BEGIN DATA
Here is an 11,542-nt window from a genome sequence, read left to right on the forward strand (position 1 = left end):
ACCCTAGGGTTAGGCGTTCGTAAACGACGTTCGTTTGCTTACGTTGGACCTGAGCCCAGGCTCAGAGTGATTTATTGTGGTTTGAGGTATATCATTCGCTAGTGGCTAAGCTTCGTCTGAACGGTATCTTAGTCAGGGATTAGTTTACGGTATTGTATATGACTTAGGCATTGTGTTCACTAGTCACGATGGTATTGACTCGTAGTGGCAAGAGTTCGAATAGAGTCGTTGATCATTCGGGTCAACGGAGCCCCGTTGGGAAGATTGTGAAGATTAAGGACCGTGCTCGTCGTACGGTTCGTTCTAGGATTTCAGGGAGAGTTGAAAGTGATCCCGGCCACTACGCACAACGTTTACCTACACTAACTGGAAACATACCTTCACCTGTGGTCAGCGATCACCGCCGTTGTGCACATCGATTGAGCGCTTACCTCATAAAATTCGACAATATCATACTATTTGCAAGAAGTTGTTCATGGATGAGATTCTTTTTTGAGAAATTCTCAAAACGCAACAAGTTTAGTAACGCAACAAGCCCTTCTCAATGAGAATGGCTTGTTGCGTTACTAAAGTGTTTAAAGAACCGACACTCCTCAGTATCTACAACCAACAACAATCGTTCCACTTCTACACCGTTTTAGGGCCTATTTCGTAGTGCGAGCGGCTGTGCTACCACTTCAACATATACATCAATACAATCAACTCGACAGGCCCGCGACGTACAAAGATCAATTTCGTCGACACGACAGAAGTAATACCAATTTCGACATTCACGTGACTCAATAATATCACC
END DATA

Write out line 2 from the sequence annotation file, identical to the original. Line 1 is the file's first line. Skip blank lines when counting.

ACCCTAGGGTTAGGCGTTCGTAAACGACGTTCGTTTGCTTACGTTGGACCTGAGCCCAGGCTCAGAGTGATTTATTGTGGTTTGAGGTATATCATTCGCTAGTGGCTAAGCTTCGTCTGAACGGTATCTTAGTCAGGGATTAGTTTACGGTATTGTATATGACTTAGGCATTGTGTTCACTAGTCACGATGGTATTGACTCGTAGTGGCAAGAGTTCGAATAGAGTCGTTGATCATTCGGGTCAACGGAGCCCCGTTGGGAAGATTGTGAAGATTAAGGACCGTGCTCGTCGTACGGTTCGTTCTAGGATTTCAGGGAGAGTTGAAAGTGATCCCGGCCACTACGCACAACGTTTACCTACACTAACTGGAAACATACCTTCACCTGTGGTCAGCGATCACCGCCGTTGTGCACATCGATTGAGCGCTTACCTCATAAAATTCGACAATATCATACTATTTGCAAGAAGTTGTTCATGGATGAGATTCTTTTTTGAGAAATTCTCAAAACGCAACAAGTTTAGTAACGCAACAAGCCCTTCTCAATGAGAATGGCTTGTTGCGTTACTAAAGTGTTTAAAGAACCGACACTCCTCAGTATCTACAACCAACAACAATCGTTCCACTTCTACACCGTTTTAGGGCCTATTTCGTAGTGCGAGCGGCTGTGCTACCACTTCAACATATACATCAATACAATCAACTCGACAGGCCCGCGACGTACAAAGATCAATTTCGTCGACACGACAGAAGTAATACCAATTTCGACATTCACGTGACTCAATAATATCACC